The right to keep and bear arms is one of the bedrocks of our Constitution. But while the 2nd Amendment seeks to protect this right, state and federal governments often regulate the manner in which firearms may be owned, carried, transported, and used. It is a fine line that one must toe to ensure that they are complying with the laws related to firearms and other weapons.
Types of Firearm/Weapon Offenses
Like many states, Ohio has enacted several criminal laws related to the use and transport of weapons and firearms, most of which are contained in Section 2923 of the Ohio Revised Code. Examples include:
- Carrying Concealed Weapons – §2923.12
- Possession of a Firearm in Beer Liquor Permit Premises – §2923.121
- Illegal Conveyance or Possession of Deadly Weapon or Dangerous Ordinance in School Safety Zone – §2923.122
- Illegal Conveyance or Possession of Deadly Weapon or Dangerous Ordnance into Courthouse – §2923.123
- Transporting or Storing a Firearm or Ammunition on Private Property – §2923.1210
- Having Weapons While Under Disability – §2923.13
- Possession of Deadly Weapon While Under Detention – §2923.131
- Use of Firearm or Dangerous Ordnance by Violent Career Criminal – §2923.132
- Using Weapons while Intoxicated – §2923.15
- Improper Handling of Firearms in a Motor Vehicle – §2923.16
- Improper Discharge of Firearm at or into a Habitation or School Zone – §2923.161
- Discharge of a Firearm on or near a Prohibited Premises – §2923.162
- Unlawful Possession of Dangerous Ordnance – Illegally Manufacturing or Processing Explosives – §2923.17
- Failure to Secure Dangerous Ordnance – §2923.19
- Unlawful Transaction in Weapons – §2923.20
- Possessing a Defaced Firearm – §2923.201
- Improperly Furnishing Firearms to Minor – §2923.21
- Underage Purchase of Forearm or Handgun – §2923.211
Penalty Enhancement for Firearms/Weapons
Not only can the improper handling or use of a firearm result in its own criminal charge, but the use or mere presence of a firearm or deadly weapon during the commission of another criminal offense can result in enhanced penalties, including mandatory prison time.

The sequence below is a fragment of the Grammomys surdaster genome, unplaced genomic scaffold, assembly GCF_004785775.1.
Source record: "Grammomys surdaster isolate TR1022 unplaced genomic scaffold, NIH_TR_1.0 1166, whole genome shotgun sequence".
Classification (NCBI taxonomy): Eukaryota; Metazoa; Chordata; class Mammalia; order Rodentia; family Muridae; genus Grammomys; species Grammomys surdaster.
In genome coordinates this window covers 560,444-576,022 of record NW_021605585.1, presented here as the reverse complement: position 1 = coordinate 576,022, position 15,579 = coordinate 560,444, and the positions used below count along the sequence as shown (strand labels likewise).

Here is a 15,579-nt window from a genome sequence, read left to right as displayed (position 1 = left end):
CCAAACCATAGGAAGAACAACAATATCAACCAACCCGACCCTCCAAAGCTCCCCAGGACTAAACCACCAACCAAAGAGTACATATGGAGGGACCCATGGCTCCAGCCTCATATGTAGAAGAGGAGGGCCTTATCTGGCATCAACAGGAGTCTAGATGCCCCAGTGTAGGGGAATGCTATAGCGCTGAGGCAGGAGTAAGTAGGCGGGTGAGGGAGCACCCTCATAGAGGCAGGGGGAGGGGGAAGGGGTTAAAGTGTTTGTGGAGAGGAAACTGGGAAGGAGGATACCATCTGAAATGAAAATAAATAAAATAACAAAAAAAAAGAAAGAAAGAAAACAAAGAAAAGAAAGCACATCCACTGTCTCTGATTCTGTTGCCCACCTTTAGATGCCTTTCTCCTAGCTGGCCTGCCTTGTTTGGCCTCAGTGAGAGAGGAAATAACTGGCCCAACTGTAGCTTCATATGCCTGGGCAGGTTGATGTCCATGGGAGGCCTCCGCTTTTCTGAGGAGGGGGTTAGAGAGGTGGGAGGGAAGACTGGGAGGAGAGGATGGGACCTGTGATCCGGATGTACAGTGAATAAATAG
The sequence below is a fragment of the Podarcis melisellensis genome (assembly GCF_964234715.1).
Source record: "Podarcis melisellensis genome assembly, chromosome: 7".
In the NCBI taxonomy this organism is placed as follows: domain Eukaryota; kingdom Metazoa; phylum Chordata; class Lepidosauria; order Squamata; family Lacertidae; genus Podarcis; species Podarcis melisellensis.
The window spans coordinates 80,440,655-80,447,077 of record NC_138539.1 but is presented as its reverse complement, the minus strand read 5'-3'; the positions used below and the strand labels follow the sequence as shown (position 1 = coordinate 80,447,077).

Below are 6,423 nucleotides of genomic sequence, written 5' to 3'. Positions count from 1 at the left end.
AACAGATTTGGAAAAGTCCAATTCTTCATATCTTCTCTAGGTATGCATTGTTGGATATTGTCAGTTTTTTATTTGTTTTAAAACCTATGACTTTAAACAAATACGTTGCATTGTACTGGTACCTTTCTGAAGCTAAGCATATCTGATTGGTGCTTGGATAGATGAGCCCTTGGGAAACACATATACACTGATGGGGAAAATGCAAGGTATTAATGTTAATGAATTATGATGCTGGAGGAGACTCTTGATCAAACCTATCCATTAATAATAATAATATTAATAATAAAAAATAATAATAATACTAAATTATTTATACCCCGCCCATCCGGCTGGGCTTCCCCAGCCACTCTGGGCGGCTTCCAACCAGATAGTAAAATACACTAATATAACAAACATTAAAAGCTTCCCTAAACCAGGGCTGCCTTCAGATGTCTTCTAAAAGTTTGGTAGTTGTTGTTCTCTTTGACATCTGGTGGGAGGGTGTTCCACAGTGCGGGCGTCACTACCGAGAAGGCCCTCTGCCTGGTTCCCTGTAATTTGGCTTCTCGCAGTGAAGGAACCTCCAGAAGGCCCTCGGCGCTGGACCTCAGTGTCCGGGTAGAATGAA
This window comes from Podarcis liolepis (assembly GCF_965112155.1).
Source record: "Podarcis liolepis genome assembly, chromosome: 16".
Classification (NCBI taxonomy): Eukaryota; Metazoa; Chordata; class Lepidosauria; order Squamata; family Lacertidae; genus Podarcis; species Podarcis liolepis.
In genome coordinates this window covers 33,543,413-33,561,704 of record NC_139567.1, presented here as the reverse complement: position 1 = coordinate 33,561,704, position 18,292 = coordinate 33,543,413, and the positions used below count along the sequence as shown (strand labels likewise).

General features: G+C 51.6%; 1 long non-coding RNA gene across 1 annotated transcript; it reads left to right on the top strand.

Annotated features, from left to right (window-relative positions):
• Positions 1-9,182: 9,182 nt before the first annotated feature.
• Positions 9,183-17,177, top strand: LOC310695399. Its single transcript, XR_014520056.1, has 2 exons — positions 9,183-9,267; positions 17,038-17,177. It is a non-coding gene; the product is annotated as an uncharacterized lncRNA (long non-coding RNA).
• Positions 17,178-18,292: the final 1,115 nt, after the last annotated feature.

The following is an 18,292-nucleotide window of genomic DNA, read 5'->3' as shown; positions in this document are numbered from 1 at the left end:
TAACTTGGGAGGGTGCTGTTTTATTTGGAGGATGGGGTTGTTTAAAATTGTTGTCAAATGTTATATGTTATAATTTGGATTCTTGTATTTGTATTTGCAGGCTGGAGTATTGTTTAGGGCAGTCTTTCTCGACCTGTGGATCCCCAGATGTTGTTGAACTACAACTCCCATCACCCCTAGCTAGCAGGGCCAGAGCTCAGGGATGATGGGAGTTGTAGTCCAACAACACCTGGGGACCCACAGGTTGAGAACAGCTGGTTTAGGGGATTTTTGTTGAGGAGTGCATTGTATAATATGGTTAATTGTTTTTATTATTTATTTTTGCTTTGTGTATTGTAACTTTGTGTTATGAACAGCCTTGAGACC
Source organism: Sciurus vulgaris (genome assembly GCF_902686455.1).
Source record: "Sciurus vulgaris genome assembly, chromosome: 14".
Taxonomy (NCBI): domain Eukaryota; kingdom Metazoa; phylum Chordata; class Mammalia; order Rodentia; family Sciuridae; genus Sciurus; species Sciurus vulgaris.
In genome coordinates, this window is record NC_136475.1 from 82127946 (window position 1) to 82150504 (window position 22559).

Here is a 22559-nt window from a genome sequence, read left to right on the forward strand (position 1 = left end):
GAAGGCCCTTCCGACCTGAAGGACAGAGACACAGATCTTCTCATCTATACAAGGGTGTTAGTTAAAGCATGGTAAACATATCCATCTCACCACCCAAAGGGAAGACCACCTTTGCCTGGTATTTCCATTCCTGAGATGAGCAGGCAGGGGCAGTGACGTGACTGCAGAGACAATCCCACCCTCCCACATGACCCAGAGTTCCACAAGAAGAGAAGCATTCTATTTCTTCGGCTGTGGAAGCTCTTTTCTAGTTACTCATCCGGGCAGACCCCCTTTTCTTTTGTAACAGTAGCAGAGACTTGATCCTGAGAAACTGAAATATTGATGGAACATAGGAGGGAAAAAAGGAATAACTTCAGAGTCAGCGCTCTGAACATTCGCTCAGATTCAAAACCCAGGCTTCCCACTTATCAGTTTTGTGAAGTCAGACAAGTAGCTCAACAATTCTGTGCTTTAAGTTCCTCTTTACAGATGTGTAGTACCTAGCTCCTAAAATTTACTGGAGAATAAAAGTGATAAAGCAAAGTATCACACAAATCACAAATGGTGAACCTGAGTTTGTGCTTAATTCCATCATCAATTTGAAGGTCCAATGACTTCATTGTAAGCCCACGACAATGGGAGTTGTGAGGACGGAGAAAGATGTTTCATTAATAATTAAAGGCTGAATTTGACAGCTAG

- Aggravated Robbery (§2911.01(A)(1)) – displaying, brandishing, using, or indicating use of a deadly weapon during a theft offense
- Robbery (§2911.02(A)(1)) – having a deadly weapon on one’s person or under one’s control during a theft offense
- Aggravated Burglary (§2911.11(A)(2) – having a deadly weapon on one’s person or under one’s control while trespassing in an occupied structure
Firearm Specifications – include mandatory prison sentences that are added to the underlying sentence upon conviction:
- 6 years if automatic or muffled firearm (§2941.144)
- 3 years if firearm used, displayed, brandished, or otherwise indicated (§2941.145)
- 1 year if firearm on or about offender’s person, even if not used (§2941.141)
- 5 years if drive-by shooting, in addition to any aforementioned firearm spec (§2941.146)
While carrying a concealed weapon is generally prohibited in Ohio, qualified individuals may be permitted to carry a concealed handgun upon application and licensure (see ORC §2923.125). However, even license holders are prohibited from carrying in certain locations, including law enforcement buildings, courthouses, areas beyond screening checkpoints in airports, school safety zones, correctional institutions and detention centers, certain government buildings, liquor permit premises (if you are consuming alcohol), and certain private premises where a clearly posted sign prohibits concealed weapons. Furthermore, when license holders come into contact with law enforcement officers, they are required to promptly notify the officer and keep their hands in plain sight at all times. Failure to abide by these laws can result in criminal charges.
Restoring Firearms Rights
Convictions for certain types of criminal offenses, including felonies, drug offenses, and acts of domestic violence, can lead to the state or federal government taking away your constitutional right to bear arms. While it seems appropriate that the government would want to disarm persons convicted of serious offenses, what becomes of those that turn their lives around and go on to become productive members of society?
Luckily for those persons, Ohio laws (§2923.14) permit them to apply to the court to have their right to own and possess firearms restored. It is not something that the courts or government take lightly, so having a strong advocate in your corner can increase the chances of success in having your firearms rights restored.